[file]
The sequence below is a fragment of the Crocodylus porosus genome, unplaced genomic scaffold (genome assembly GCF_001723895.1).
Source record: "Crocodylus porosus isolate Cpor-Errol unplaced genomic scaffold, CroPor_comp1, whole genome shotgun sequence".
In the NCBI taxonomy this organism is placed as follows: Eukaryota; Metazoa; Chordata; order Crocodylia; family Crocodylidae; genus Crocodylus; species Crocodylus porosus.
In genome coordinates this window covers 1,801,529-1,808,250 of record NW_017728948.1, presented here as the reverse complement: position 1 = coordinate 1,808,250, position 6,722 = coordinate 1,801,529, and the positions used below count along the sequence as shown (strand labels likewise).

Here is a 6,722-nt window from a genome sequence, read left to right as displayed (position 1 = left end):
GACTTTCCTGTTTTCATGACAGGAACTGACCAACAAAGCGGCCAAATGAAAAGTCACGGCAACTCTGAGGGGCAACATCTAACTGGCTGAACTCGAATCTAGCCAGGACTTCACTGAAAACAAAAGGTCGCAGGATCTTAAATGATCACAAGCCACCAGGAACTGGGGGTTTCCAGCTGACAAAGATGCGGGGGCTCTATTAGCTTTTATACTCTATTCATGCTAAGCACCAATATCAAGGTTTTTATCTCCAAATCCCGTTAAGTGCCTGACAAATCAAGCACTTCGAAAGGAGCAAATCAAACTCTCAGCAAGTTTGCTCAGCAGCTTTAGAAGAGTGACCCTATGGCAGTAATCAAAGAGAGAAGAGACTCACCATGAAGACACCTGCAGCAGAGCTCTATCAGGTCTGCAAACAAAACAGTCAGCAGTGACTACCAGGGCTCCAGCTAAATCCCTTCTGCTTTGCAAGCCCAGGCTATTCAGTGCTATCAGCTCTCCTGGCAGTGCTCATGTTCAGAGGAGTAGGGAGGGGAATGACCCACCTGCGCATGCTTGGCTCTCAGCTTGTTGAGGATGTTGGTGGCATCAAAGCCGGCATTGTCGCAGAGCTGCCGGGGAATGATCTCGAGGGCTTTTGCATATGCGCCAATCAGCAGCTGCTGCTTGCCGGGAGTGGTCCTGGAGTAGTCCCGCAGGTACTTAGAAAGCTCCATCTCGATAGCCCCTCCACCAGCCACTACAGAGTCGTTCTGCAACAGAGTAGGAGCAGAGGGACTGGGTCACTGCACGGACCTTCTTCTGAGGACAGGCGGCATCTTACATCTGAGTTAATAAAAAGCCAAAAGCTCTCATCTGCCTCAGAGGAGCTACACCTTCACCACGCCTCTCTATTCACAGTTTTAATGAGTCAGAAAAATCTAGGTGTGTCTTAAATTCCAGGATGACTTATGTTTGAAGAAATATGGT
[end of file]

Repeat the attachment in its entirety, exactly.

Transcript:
The sequence below is a fragment of the Crocodylus porosus genome, unplaced genomic scaffold (genome assembly GCF_001723895.1).
Source record: "Crocodylus porosus isolate Cpor-Errol unplaced genomic scaffold, CroPor_comp1, whole genome shotgun sequence".
In the NCBI taxonomy this organism is placed as follows: Eukaryota; Metazoa; Chordata; order Crocodylia; family Crocodylidae; genus Crocodylus; species Crocodylus porosus.
In genome coordinates this window covers 1,801,529-1,808,250 of record NW_017728948.1, presented here as the reverse complement: position 1 = coordinate 1,808,250, position 6,722 = coordinate 1,801,529, and the positions used below count along the sequence as shown (strand labels likewise).

Here is a 6,722-nt window from a genome sequence, read left to right as displayed (position 1 = left end):
GACTTTCCTGTTTTCATGACAGGAACTGACCAACAAAGCGGCCAAATGAAAAGTCACGGCAACTCTGAGGGGCAACATCTAACTGGCTGAACTCGAATCTAGCCAGGACTTCACTGAAAACAAAAGGTCGCAGGATCTTAAATGATCACAAGCCACCAGGAACTGGGGGTTTCCAGCTGACAAAGATGCGGGGGCTCTATTAGCTTTTATACTCTATTCATGCTAAGCACCAATATCAAGGTTTTTATCTCCAAATCCCGTTAAGTGCCTGACAAATCAAGCACTTCGAAAGGAGCAAATCAAACTCTCAGCAAGTTTGCTCAGCAGCTTTAGAAGAGTGACCCTATGGCAGTAATCAAAGAGAGAAGAGACTCACCATGAAGACACCTGCAGCAGAGCTCTATCAGGTCTGCAAACAAAACAGTCAGCAGTGACTACCAGGGCTCCAGCTAAATCCCTTCTGCTTTGCAAGCCCAGGCTATTCAGTGCTATCAGCTCTCCTGGCAGTGCTCATGTTCAGAGGAGTAGGGAGGGGAATGACCCACCTGCGCATGCTTGGCTCTCAGCTTGTTGAGGATGTTGGTGGCATCAAAGCCGGCATTGTCGCAGAGCTGCCGGGGAATGATCTCGAGGGCTTTTGCATATGCGCCAATCAGCAGCTGCTGCTTGCCGGGAGTGGTCCTGGAGTAGTCCCGCAGGTACTTAGAAAGCTCCATCTCGATAGCCCCTCCACCAGCCACTACAGAGTCGTTCTGCAACAGAGTAGGAGCAGAGGGACTGGGTCACTGCACGGACCTTCTTCTGAGGACAGGCGGCATCTTACATCTGAGTTAATAAAAAGCCAAAAGCTCTCATCTGCCTCAGAGGAGCTACACCTTCACCACGCCTCTCTATTCACAGTTTTAATGAGTCAGAAAAATCTAGGTGTGTCTTAAATTCCAGGATGACTTATGTTTGAAGAAATATGGT